Cover

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pp. 1-1

Title Page, Copyright Page

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pp. 2-7

Contents

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pp. vii-viii

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Acknowledgments

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pp. ix-xii

This book started as a dissertation at Ohio State University, where I had the great fortune to work with a number of remarkable people who helped me combine my interests in women’s, Jewish, American, and European history. Susan Hartmann was a model adviser, keeping me focused while at the same time allowing for, and fostering, my disparate interests. ...

Abbreviations

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pp. xiii-xiv

Note on Yiddish Transliteration

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pp. xv-xvi

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Introduction

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pp. 1-10

Hannah G. Solomon, founder of the National Council of Jewish Women (NCJW; also Council), could well have been describing the achievements of many women’s organizations besides her own in the era preceding World War I. From the end of the Civil War through the 1890s, the decade of the NCJW’s birth, ...

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1. Creating Organizations for Women, 1892–1912

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pp. 11-42

At the Columbian Exposition in 1893, participant Helen L. Bullock exclaimed, “We are all doubtless aware here that Columbus discovered America. America’s uncrowned queen, Miss Frances E. Willard [founder of the Women’s Christian Temperance Movement], once said the greatest discovery of the nineteenth century ...

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2. The Crisis Years: Jewish Women and World War I

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pp. 43-78

The First World War had a profound impact on the American Jewish community despite the fact that the United States did not directly involve itself in the conflict until mid-1917. Following the outbreak of hostilities in August 1914, American Jewish organizations immediately turned away from their individual projects ...

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3. The Move Toward Autonomy: The NCJW and Hadassah in the Postwar World

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pp. 79-112

Nancy Cott and others have argued that after World War I and the attainment of suffrage, many American women turned away from separatist organizing and other forms of the nineteenth-century “woman’s rights movement,” acknowledging instead a diversity among women and experimenting with newer modes of feminist activism. ...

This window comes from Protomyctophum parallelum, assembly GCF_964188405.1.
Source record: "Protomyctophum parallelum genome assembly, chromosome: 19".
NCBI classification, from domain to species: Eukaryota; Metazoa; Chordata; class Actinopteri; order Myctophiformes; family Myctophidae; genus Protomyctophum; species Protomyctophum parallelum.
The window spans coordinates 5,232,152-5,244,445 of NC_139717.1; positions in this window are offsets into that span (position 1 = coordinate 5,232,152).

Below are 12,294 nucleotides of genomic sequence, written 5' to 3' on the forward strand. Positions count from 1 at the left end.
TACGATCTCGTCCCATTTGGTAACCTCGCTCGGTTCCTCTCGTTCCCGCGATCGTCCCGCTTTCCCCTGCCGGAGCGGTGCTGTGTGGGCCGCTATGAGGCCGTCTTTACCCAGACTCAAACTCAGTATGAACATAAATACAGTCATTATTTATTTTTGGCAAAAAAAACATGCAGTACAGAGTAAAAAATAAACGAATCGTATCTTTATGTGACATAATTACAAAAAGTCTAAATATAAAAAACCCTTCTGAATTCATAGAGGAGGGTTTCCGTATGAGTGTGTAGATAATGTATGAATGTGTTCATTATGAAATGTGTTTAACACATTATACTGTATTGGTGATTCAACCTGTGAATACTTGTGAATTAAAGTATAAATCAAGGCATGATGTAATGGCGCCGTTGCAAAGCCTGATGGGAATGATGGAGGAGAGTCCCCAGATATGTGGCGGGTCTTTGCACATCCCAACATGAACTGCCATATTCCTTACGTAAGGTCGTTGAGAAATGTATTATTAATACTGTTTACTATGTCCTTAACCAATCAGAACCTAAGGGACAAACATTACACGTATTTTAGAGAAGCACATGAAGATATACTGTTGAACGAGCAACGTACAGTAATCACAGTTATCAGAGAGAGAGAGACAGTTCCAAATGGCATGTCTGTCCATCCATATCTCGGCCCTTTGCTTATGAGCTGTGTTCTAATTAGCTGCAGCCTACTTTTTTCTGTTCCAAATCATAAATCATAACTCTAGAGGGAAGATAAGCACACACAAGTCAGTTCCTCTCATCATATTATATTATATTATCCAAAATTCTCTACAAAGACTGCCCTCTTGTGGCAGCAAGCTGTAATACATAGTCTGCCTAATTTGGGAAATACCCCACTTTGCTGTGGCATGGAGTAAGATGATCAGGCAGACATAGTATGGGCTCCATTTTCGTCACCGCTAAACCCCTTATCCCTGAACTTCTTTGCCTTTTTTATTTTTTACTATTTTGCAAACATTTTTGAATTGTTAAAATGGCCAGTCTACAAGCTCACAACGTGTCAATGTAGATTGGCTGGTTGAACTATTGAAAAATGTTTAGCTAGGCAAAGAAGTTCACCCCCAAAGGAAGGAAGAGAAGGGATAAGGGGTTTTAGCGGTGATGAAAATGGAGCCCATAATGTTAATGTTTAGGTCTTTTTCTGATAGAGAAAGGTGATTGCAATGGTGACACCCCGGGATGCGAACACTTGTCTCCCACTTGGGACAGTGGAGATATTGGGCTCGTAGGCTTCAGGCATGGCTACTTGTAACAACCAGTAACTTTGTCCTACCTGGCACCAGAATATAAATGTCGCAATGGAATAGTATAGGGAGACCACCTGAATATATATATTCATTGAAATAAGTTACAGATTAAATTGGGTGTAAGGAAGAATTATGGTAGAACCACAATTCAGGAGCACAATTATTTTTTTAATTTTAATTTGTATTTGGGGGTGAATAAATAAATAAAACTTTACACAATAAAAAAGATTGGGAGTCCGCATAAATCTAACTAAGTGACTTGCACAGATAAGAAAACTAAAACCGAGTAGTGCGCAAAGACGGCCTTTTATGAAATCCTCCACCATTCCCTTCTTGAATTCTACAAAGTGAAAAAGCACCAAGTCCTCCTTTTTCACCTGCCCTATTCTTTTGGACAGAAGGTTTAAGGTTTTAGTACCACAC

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4. Women Organizing Women: Gender and American Jewish Identity, 1920–1930

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pp. 113-156

In breaking some of the bonds tying them to male-dominated organizations, Jewish women in the 1920s strengthened their own groups. At the same time they built alliances with other women, both Jewish and gentile, nationally and internationally. The NCJW and Hadassah shared with others a continued interest in women’s and children’s issues, ...

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5. The Feminization of the Workmen’s Circle, 1920–1930

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pp. 157-186

Like women in the NCJW and Hadassah, those in Arbeter Ring worked vigorously to raise relief funds during the war, putting aside their earlier attempts to achieve equality through the separate ladies’ branches. After the war some women in the Circle returned to their interests in gender issues ...

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Conclusion

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pp. 187-196

Rebekah Kohut, like countless other American Jews in 1929, envisioned the world’s Jews as one large family. Just as in a personal family, where relationships might not always be easy, Kohut argued that all members, no matter how troublesome, remained part of the whole. ...

Notes

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pp. 197-250

Bibliography

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pp. 251-272

Index

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pp. 273-280